Juicy lil' bytes

A Simple Approach to Execute Node.js Scripts With Python

Here are two examples that demonstrate how to execute Node.js/JavaScript scripts from a Python script with standard output and standard error stream handling on either the JavaScript side or the Python side.

Node Dependency

Execution of these local JavaScript files is dependent on a local Node.js install on the system where the Python code is executed. See the Node documentation for install details.

The Naked Shell Library

The functions that we will use are available in the Naked Framework shell library. To install Naked with pip, use the following command:

Install Naked with Pip

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pip install Naked

or download the source from GitHub, decompress the source archive locally, navigate to the top level source directory and run the following command:

Install Naked from Source

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python setup.py install

The Naked shell library is part of the larger Naked toolshed library in the framework. You can import the functions that we will use in these examples with the following Python import statement:

Import Naked Shell Library Functions

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from Naked.toolshed.shell import execute_js, muterun_js

Execute a Node.js Script

To execute a JavaScript file and allow the JavaScript side to control the standard output and standard error streams for the user, use the execute_js() function. The path to the JavaScript file is included as a parameter to the function like this:

Execute the JS File

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from Naked.toolshed.shell import execute_js

success = execute_js('testscript.js')

The execute_js() function returns a boolean value for the success (or lack thereof) of the JavaScript. This is based upon the zero (success) or non-zero (failure) exit code returned from the JavaScript to the Python code.

You can test for the success of the JavaScript like this:

Test for Success of JS Execution

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if success:
    # handle success of the JavaScript
else:
    # handle failure of the JavaScript

because the success variable is defined with the returned boolean value from the execute_js() function.

This function executes the JavaScript file with the following system command:

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node <JS file path> [arguments]

To pass additional arguments to the node executable, include them as a second string parameter in the execute_js() function. See the Naked documentation for additional details.

Execute a Node.js Script and Control the Standard Output and Standard Error from the Python Side

To gain control over the standard output and standard error streams returned from the JS script, use the muterun_js() function rather than the execute_js() function. This function suppresses output of the standard output and error streams from the JavaScript and, instead, returns these streams along with the exit code to the Python script as attributes of a generic object. You can access these strings (actually bytes strings) using standard Python dot syntax.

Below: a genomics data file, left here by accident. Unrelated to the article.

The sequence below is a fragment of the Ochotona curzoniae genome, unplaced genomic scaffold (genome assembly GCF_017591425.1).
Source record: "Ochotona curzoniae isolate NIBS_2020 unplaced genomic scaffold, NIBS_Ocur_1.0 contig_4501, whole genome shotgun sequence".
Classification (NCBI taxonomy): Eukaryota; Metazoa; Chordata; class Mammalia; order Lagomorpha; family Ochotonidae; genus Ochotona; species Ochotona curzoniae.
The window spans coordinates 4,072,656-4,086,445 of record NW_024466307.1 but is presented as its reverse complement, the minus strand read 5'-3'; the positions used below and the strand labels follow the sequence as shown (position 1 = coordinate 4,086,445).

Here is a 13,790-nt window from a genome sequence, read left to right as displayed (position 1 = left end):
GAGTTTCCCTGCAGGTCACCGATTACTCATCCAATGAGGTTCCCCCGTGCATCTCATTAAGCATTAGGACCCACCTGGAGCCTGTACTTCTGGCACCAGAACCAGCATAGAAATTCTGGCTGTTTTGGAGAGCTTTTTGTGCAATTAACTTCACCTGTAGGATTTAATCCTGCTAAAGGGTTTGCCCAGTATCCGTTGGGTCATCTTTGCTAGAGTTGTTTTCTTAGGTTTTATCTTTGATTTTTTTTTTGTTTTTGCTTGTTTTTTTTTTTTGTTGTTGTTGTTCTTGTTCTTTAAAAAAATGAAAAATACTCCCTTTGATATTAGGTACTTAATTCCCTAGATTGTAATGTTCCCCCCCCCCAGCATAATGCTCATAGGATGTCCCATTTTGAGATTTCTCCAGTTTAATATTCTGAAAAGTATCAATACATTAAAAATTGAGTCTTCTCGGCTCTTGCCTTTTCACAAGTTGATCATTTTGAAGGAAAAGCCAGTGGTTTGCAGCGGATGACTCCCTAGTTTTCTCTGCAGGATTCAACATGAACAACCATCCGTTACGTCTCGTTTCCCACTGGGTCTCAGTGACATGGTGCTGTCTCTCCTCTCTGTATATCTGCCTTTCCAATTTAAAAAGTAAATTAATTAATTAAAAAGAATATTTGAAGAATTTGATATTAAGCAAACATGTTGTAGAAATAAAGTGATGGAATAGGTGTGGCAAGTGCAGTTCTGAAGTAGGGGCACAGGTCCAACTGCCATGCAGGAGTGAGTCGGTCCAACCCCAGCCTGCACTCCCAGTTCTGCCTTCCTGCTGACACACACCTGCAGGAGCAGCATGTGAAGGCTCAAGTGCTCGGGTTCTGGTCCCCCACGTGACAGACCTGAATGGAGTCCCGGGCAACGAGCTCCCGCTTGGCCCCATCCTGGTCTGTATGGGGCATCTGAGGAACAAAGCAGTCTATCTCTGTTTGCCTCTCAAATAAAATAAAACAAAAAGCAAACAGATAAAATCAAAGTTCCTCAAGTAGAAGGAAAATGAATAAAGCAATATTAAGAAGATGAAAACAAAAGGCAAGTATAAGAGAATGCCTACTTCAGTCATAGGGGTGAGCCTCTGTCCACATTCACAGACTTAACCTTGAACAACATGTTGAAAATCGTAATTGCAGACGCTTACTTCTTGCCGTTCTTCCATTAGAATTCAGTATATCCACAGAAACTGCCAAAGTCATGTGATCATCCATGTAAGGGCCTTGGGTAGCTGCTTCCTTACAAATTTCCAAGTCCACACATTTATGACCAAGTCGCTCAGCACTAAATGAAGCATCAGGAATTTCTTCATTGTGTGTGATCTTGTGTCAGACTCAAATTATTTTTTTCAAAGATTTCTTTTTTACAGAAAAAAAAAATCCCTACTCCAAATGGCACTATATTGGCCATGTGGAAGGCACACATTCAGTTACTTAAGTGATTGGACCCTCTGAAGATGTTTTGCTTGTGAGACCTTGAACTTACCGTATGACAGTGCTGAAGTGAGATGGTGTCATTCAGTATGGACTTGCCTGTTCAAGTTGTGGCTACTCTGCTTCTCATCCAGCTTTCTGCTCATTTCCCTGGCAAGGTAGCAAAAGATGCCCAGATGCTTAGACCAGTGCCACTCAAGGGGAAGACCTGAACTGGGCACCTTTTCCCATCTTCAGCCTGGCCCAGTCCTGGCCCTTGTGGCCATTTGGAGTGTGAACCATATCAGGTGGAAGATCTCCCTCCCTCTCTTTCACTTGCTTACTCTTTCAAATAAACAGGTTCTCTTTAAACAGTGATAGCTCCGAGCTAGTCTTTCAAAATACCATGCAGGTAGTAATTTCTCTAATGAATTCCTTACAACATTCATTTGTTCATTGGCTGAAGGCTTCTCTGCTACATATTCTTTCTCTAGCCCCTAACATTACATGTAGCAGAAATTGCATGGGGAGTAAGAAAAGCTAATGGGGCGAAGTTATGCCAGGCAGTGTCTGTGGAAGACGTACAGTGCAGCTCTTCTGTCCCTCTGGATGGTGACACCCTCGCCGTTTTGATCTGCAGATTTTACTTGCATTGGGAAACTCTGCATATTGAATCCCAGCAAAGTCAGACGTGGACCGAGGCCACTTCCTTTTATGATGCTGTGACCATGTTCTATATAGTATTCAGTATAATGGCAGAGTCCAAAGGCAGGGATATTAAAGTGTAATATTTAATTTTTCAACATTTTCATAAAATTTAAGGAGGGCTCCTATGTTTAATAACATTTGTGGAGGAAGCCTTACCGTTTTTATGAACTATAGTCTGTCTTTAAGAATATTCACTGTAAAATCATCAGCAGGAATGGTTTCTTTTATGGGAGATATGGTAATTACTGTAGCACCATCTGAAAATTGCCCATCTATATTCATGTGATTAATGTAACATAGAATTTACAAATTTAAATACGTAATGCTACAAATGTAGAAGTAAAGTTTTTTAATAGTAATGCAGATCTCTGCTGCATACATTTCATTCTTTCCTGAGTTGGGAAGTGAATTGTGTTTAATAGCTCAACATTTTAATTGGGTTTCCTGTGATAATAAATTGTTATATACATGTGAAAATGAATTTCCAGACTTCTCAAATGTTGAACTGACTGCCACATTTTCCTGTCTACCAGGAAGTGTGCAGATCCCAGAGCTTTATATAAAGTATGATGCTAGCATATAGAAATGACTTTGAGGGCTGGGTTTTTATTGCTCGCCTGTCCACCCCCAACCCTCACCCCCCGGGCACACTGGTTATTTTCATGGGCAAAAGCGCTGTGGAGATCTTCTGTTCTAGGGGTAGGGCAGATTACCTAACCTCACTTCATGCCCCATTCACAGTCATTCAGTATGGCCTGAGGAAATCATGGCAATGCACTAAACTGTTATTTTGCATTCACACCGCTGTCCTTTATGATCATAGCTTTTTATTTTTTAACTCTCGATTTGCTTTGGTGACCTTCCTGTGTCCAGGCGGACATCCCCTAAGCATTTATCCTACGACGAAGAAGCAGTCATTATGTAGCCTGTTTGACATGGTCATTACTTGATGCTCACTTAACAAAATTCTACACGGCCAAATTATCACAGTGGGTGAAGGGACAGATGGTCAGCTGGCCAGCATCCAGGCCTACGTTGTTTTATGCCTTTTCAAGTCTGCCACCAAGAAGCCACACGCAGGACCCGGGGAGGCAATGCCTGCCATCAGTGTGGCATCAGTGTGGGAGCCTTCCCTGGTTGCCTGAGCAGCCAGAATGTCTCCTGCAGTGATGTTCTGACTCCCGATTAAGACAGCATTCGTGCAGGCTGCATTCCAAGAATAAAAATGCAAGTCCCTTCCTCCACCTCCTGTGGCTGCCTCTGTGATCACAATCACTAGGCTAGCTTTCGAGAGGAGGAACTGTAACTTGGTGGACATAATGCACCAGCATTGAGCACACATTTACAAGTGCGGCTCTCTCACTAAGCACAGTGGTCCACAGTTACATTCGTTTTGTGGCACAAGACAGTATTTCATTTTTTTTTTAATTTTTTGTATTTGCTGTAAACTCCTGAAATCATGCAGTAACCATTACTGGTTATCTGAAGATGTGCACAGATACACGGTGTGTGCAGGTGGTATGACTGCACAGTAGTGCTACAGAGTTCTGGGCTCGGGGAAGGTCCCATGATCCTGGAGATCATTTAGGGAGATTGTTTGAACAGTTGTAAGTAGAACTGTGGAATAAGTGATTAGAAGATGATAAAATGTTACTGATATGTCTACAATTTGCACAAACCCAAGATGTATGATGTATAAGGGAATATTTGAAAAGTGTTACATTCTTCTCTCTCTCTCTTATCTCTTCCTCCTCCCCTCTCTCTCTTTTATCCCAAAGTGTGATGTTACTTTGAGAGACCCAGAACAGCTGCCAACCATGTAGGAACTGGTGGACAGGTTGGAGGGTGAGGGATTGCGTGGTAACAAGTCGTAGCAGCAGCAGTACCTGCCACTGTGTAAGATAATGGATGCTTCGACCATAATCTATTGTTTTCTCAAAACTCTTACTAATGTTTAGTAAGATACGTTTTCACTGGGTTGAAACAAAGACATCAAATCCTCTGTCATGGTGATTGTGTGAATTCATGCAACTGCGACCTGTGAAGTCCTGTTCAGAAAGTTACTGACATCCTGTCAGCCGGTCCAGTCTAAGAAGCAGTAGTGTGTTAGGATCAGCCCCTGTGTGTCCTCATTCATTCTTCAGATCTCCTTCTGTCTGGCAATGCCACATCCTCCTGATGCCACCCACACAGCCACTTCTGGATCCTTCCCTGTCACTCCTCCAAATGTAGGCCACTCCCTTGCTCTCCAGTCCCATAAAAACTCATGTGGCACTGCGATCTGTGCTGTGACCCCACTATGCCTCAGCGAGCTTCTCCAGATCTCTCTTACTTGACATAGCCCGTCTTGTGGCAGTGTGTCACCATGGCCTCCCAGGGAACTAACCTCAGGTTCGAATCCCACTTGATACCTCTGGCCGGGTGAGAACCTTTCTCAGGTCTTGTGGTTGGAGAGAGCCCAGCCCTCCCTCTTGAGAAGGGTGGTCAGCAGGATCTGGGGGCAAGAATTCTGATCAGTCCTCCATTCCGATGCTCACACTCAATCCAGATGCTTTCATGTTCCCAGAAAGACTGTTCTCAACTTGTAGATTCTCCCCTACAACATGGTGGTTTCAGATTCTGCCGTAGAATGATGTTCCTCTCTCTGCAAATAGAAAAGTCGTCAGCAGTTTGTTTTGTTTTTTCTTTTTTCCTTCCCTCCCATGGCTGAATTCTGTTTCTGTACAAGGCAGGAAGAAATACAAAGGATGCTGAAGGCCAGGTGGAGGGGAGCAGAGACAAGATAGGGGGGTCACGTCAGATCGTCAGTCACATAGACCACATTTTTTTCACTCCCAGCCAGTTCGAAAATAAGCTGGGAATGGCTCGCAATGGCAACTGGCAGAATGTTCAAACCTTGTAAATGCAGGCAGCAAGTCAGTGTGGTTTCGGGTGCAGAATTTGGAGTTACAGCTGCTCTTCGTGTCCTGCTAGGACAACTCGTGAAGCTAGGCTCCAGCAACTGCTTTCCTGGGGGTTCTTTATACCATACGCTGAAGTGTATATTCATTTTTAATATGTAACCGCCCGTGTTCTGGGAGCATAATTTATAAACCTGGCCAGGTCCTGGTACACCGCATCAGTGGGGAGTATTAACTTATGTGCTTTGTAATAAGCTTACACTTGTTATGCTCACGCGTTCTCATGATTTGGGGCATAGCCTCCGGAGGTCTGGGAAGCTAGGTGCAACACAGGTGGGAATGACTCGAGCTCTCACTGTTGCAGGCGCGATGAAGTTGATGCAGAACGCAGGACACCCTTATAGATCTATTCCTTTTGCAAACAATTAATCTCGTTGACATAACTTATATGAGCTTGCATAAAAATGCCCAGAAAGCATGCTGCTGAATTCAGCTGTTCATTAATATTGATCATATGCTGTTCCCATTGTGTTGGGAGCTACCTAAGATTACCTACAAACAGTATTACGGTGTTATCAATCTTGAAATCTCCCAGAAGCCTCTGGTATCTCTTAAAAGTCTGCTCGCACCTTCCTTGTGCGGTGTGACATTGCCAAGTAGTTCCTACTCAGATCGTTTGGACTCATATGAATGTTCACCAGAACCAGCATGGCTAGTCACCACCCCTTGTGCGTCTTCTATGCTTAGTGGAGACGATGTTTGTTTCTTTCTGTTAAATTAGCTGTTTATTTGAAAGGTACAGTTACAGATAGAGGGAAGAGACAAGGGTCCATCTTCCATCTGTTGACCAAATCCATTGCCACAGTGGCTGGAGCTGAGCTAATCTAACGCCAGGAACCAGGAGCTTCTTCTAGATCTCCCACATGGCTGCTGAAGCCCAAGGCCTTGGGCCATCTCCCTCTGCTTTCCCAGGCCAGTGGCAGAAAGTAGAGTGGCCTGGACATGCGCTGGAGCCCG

As with the execute_js() function, use the JavaScript file path as the argument to the function:

Execute the JS File

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import sys
from Naked.toolshed.shell import muterun_js

response = muterun_js('testscript.js')

The object is assigned to the response variable. To confirm that the executed code was successful, you can test the exitcode attribute returned in the object:

Test for Success of the Executed JS File

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if response.exitcode == 0:
    # the command was successful (returned 0 exit code)
else:
    # the command was not successful (returned non-0 exit code)

You can then access the standard output and standard error stream strings (acutally bytes strings) with the stdout and stderr attributes, respectively:

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if response.exitcode == 0:
  print(response.stdout)
else:
  sys.stderr.write(response.stderr)

Here, we simply push it back out to the standard output or error stream from the Python script. You can manipulate the output however you would like in your Python code before pushing it to the user.

You have the option to pass additional arguments to the node system command that this function wraps by including them in a second parameter string to the function. Details are available in the Naked documentation.

Distribute Naked With Your Code

To make the Naked Framework available for other users of the Python script that you developed, include the following line in your setup.py file:

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install_requires=['Naked'],

This includes Naked as a dependency in your project and automatically installs the Naked Framework on the user’s system when they install your application or library using commands based on distutils, including the commonly used pip install and python setup.py install install commands.

The Naked Shell Library

If you are interested in learning more about the Naked shell library module, you can find the documentation here.

Naked Does Ruby Too

Naked includes a method for Ruby scripts as well. Details are available in this post.